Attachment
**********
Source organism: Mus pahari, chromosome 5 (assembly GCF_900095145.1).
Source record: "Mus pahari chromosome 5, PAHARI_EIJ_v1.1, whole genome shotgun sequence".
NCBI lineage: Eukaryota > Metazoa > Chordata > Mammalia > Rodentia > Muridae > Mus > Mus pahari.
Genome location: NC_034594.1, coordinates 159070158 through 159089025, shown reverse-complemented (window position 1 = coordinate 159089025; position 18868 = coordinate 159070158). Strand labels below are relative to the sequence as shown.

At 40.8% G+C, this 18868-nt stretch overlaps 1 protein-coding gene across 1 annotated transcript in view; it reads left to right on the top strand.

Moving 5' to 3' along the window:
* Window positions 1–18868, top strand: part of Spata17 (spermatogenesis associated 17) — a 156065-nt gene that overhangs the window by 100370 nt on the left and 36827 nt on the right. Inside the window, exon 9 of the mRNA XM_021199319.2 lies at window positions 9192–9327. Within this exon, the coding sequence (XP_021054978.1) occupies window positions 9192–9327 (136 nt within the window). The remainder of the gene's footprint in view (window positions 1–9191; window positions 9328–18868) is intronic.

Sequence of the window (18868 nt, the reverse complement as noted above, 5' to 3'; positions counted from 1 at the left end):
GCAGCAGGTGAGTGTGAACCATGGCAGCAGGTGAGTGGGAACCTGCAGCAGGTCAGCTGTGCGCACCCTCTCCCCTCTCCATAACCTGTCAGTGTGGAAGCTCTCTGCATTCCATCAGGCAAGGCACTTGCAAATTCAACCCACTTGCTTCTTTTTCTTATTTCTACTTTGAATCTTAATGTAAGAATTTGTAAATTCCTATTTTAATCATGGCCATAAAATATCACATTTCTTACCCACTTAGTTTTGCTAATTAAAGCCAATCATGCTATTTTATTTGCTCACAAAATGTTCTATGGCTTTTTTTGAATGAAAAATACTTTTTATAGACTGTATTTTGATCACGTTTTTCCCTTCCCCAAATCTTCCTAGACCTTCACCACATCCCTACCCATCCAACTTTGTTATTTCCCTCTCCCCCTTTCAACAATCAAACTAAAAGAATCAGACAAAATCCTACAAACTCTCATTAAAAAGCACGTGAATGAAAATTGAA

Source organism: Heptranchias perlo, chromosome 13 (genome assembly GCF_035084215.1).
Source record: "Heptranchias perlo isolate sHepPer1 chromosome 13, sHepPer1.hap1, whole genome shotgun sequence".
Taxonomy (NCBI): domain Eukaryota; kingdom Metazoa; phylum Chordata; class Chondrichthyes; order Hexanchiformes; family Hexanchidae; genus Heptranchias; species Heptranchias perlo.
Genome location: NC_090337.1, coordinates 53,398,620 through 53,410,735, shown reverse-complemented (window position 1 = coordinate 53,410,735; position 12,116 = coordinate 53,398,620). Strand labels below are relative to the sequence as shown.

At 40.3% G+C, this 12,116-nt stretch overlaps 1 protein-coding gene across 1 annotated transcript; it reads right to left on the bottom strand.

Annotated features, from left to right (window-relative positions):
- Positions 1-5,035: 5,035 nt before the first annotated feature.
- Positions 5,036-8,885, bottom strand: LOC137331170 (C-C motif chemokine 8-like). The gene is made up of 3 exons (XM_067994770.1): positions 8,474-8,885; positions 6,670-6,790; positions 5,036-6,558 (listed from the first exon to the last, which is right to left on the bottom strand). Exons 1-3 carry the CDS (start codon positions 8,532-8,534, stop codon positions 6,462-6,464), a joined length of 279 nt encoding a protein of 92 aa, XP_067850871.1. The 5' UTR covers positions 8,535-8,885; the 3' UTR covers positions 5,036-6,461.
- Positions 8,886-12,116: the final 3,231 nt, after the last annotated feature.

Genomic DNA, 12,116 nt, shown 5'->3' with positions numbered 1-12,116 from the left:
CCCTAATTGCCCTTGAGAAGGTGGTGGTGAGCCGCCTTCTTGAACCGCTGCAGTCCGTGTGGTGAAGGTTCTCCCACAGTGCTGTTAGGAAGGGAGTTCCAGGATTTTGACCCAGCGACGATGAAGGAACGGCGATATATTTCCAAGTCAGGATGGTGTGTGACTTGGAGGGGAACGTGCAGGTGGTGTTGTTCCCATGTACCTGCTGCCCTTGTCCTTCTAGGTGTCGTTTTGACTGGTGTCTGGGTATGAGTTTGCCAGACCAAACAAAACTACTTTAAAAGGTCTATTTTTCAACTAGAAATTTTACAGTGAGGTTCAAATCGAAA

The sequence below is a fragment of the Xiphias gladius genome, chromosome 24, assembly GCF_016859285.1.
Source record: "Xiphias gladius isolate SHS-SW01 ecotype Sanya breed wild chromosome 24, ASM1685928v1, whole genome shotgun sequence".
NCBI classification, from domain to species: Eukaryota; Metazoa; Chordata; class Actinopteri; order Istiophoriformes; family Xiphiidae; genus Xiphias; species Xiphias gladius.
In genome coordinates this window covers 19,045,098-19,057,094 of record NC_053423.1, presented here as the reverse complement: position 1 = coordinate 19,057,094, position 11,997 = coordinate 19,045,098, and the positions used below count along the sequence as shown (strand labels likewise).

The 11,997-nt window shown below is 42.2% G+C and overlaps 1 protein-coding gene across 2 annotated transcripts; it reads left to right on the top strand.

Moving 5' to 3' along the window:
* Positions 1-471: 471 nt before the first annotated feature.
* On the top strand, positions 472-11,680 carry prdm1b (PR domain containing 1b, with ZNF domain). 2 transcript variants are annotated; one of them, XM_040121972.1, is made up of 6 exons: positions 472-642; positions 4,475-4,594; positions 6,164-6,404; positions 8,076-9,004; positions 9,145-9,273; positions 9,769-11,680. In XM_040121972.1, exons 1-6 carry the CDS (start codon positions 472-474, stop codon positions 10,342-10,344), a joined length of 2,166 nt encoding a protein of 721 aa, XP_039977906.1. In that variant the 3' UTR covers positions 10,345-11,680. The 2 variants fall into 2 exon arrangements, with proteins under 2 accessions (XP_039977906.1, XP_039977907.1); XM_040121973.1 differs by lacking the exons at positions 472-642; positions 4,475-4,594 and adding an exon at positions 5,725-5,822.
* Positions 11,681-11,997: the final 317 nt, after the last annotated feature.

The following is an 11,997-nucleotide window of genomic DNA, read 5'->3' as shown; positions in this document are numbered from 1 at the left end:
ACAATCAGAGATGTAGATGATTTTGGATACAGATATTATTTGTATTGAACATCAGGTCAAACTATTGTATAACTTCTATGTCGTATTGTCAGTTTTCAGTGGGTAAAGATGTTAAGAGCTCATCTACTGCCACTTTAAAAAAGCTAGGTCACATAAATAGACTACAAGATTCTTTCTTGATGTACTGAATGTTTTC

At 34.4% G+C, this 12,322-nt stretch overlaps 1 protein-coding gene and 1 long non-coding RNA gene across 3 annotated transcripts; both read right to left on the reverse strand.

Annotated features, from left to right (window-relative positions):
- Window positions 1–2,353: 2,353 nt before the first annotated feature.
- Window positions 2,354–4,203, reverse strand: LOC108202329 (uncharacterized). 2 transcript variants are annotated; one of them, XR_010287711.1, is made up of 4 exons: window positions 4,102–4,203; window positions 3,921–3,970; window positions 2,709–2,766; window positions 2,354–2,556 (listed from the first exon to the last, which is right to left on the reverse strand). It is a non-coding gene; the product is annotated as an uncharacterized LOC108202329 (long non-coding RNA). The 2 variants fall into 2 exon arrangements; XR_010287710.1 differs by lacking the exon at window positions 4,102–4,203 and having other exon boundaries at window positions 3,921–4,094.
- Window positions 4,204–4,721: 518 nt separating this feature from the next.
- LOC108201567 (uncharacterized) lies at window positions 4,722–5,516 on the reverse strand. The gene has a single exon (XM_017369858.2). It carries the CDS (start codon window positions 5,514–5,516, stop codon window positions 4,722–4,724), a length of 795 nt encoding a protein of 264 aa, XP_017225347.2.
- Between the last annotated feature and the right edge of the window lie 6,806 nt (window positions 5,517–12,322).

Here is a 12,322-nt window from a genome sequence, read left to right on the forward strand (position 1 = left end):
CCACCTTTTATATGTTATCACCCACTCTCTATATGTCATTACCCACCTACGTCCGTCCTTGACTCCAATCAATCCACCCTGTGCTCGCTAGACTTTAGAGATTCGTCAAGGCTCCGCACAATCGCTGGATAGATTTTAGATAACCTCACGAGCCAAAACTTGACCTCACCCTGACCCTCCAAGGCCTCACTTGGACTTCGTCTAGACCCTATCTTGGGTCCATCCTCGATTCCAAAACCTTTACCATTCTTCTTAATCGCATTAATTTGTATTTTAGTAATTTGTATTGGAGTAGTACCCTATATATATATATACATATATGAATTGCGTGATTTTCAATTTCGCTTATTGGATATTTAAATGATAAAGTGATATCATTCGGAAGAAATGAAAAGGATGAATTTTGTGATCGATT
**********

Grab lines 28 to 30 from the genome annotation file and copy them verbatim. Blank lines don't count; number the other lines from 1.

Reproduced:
* On the top strand, positions 472-11,680 carry prdm1b (PR domain containing 1b, with ZNF domain). 2 transcript variants are annotated; one of them, XM_040121972.1, is made up of 6 exons: positions 472-642; positions 4,475-4,594; positions 6,164-6,404; positions 8,076-9,004; positions 9,145-9,273; positions 9,769-11,680. In XM_040121972.1, exons 1-6 carry the CDS (start codon positions 472-474, stop codon positions 10,342-10,344), a joined length of 2,166 nt encoding a protein of 721 aa, XP_039977906.1. In that variant the 3' UTR covers positions 10,345-11,680. The 2 variants fall into 2 exon arrangements, with proteins under 2 accessions (XP_039977906.1, XP_039977907.1); XM_040121973.1 differs by lacking the exons at positions 472-642; positions 4,475-4,594 and adding an exon at positions 5,725-5,822.
* Positions 11,681-11,997: the final 317 nt, after the last annotated feature.

The following is an 11,997-nucleotide window of genomic DNA, read 5'->3' as shown; positions in this document are numbered from 1 at the left end: